Objectives: Recent improvements in coronary stent design have focussed on thinner struts, different alloys and architecture, more biocompatible polymers, and shorter drug absorption times. This study evaluates safety and efficacy of a newer generation thin-strut cobalt chromium sirolimus-eluting coronary stent (SES, Ultimaster) in comparison with a second-generation thicker strut stainless steel biolimus-eluting stent (BES, Nobori) in percutaneous coronary intervention (PCI) practice.
Methods: A propensity score analysis was performed to adjust for differences in baseline characteristics of 8137 SES patients and 2738 BES patients of two PCI registries (e-Ultimaster and NOBORI 2). An independent clinical event committee adjudicated all endpoint-related adverse events.
Results: The use of SES, as compared with BES was associated with a significantly lower rate of myocardial infarction (MI) (1.2% vs 2.2%; P = 0.0006) and target vessel-related MI (1.1% vs 1.8%; P = 0.002) at 1 year. One-year composite endpoints of all predefined endpoints were lower in patients undergoing SES implantation (target lesion failure: 3.2% vs 4.1%; P = 0.03, target vessel failure: 3.7% vs 5.0%; P = 0.003, patient-oriented composite endpoint 5.7% vs 6.8%; P = 0.03). No significant differences between SES and BES were observed in all-cause death (2.0% vs 1.6%; P = 0.19), cardiac death (1.2% vs 1.2%; P = 0.76) or stent thrombosis (0.6% vs 0.8%; P = 0.43).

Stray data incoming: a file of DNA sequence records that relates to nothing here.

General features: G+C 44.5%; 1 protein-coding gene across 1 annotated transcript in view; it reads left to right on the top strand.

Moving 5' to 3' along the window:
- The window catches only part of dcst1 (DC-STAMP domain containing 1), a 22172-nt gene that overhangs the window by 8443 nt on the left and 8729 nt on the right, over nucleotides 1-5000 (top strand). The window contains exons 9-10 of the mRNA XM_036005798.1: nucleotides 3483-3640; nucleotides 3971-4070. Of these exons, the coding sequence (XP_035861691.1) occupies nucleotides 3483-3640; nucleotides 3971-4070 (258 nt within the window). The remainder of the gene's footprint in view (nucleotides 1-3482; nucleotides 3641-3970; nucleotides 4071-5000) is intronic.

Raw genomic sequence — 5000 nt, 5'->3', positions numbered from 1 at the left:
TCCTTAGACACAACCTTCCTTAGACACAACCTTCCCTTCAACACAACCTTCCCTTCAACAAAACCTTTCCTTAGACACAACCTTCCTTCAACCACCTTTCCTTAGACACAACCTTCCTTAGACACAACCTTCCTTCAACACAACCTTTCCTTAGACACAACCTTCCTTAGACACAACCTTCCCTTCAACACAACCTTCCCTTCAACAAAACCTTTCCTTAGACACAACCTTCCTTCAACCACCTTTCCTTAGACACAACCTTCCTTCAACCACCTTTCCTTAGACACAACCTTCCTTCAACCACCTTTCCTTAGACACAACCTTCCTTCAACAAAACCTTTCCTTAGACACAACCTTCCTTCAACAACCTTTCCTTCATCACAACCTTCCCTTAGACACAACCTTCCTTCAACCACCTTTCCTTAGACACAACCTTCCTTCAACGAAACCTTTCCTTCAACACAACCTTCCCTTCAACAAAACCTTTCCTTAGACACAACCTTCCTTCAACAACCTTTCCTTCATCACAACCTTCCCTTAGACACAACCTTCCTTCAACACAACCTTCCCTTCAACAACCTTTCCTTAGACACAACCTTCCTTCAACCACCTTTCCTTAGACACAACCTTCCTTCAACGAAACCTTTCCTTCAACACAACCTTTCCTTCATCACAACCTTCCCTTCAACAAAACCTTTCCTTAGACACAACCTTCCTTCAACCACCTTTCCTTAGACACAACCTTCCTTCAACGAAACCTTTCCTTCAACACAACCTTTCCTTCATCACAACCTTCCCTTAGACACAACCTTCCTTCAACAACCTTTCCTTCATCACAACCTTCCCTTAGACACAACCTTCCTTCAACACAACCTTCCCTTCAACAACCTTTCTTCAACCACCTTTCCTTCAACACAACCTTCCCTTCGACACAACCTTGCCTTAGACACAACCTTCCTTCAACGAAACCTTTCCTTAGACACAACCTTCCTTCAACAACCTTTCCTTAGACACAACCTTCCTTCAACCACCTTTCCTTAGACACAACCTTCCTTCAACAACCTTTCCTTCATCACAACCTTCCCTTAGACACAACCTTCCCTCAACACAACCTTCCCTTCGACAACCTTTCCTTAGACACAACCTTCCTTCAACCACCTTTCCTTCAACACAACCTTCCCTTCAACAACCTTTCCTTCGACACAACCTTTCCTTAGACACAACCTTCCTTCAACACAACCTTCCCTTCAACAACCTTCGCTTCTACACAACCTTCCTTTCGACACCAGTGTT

Conclusions: These findings suggest an improved clinical safety and efficacy of a newer generation thin-strut SES as compared with a second-generation thicker strut BES.
Trial registration: ClinicalTrials.gov NCT03023020.
Copyright © 2020 The Author(s). Published by Wolters Kluwer Health, Inc.